The curv­ing, main retail street extends from the East Mall Cres­cent to the Park Mews, pro­vid­ing sceno­graph­ic, street-lev­el retail expe­ri­ences. Wide pedes­tri­an side­walks, canopies, and con­trolled cross­walks ensure acces­si­bil­i­ty for all ages. Cloverdale Square is envi­sioned to be a cov­ered and inti­mate pedes­tri­an-focused retail zone, that serves as a cen­tral gath­er­ing and meet­ing space. Events and fes­ti­vals are pro­ject­ed to take place on the site as open-air, but weath­er pro­tect­ed expe­ri­ences.

“Pub­lic and green space are designed to be mul­ti-gen­er­a­tional and weave assertive­ly into and from the sur­round­ing Eto­bi­coke neigh­bor­hood.”

Green space is para­mount to the design and con­cept of the devel­op­ment, facil­i­tat­ed by the pro­posed neigh­bor­hood park along the East Mall, at the cen­ter of the com­mu­ni­ty. The park is envi­sioned for all-sea­son activ­i­ties, with active and pas­sive pro­gram­ming led by the com­mu­ni­ty. It also engages an active Green Edge Trail added along High­way 427. The pro­posed mar­ket build­ing anchors the south side of the park, pro­vid­ing large indoor com­mu­nal seat­ing areas, as well as a cov­ered seat­ing area that spills out onto the park. In con­junc­tion, des­ig­nat­ed space for com­mu­ni­ty ameni­ties is reserved on the park, with the oppor­tu­ni­ty to pro­vide arts and cul­ture pro­gram­ming that is com­ple­men­tary to the new, near­by Eto­bi­coke Civic Cen­tre.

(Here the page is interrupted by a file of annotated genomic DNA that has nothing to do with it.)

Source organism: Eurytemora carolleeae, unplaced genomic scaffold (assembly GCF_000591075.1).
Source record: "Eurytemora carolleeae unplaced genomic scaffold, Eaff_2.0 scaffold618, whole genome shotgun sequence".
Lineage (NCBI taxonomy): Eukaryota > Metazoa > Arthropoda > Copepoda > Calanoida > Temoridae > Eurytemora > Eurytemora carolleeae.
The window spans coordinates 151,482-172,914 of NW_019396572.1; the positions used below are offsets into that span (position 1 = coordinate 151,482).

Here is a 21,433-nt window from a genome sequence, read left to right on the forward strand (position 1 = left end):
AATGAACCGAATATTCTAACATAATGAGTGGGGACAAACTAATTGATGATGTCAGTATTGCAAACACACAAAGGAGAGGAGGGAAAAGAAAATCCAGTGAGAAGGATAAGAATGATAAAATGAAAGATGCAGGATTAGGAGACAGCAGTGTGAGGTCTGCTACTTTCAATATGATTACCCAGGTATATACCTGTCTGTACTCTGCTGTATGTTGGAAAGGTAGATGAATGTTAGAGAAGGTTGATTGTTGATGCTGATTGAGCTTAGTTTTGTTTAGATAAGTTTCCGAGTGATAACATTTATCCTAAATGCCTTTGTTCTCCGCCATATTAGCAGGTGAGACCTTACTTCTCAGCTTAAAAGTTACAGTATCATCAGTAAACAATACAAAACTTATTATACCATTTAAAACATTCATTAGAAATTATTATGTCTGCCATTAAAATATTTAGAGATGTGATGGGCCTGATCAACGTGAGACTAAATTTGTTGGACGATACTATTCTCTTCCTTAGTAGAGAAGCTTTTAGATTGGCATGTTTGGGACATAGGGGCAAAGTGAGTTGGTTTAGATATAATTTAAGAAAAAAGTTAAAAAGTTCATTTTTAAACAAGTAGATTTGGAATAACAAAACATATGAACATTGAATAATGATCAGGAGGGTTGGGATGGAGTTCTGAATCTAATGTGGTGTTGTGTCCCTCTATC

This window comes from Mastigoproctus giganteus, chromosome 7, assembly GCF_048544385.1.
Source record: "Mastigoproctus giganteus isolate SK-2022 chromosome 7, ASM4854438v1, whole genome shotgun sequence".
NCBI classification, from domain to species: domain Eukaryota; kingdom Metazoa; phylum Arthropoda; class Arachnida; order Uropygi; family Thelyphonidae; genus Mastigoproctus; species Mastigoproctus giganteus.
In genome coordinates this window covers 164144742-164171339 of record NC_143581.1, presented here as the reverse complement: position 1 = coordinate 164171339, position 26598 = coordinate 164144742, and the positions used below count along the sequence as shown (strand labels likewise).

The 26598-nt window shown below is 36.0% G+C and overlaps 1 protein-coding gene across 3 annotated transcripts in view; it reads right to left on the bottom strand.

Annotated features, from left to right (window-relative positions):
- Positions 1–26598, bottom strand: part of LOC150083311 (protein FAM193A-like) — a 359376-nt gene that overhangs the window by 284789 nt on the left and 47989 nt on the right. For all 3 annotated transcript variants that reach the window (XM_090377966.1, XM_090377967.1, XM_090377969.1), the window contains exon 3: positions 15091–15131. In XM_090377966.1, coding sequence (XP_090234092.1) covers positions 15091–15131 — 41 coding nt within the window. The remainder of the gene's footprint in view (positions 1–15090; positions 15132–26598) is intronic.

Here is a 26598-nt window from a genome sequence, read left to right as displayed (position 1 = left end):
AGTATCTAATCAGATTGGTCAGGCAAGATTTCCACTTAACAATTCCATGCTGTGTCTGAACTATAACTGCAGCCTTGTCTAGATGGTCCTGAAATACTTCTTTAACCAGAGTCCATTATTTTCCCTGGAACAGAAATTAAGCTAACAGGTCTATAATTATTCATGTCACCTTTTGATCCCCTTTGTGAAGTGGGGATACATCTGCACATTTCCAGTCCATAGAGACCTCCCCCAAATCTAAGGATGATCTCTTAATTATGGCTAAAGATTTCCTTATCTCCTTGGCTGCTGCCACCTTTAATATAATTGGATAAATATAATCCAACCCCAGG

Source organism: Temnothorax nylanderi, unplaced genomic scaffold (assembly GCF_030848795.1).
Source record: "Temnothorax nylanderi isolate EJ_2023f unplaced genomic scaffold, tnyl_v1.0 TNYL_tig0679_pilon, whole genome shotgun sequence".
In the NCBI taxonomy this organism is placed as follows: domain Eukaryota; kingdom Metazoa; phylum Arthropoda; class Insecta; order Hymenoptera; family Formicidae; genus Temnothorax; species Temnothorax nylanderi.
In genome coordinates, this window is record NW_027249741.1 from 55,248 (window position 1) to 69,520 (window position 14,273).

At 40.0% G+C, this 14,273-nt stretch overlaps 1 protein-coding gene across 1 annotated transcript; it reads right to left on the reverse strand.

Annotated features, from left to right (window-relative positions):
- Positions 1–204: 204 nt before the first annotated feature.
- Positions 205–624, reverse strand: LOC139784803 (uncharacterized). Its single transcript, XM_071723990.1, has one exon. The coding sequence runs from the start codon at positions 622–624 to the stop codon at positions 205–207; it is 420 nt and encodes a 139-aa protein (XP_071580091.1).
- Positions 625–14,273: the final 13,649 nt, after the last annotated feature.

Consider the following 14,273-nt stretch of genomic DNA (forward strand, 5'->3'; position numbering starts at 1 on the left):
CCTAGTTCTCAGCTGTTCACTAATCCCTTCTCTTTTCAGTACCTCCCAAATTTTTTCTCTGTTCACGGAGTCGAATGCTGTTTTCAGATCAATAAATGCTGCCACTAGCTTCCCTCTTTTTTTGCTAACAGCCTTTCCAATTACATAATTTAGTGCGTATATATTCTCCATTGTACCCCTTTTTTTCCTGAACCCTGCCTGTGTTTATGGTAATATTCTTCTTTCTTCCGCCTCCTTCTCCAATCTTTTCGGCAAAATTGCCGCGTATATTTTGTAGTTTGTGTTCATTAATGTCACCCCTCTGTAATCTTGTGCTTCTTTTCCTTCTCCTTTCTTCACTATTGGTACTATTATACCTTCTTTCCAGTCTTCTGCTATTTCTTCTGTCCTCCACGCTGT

Strong pedes­tri­an and cycling con­nec­tions through the site link the edge trail and Cloverdale Square.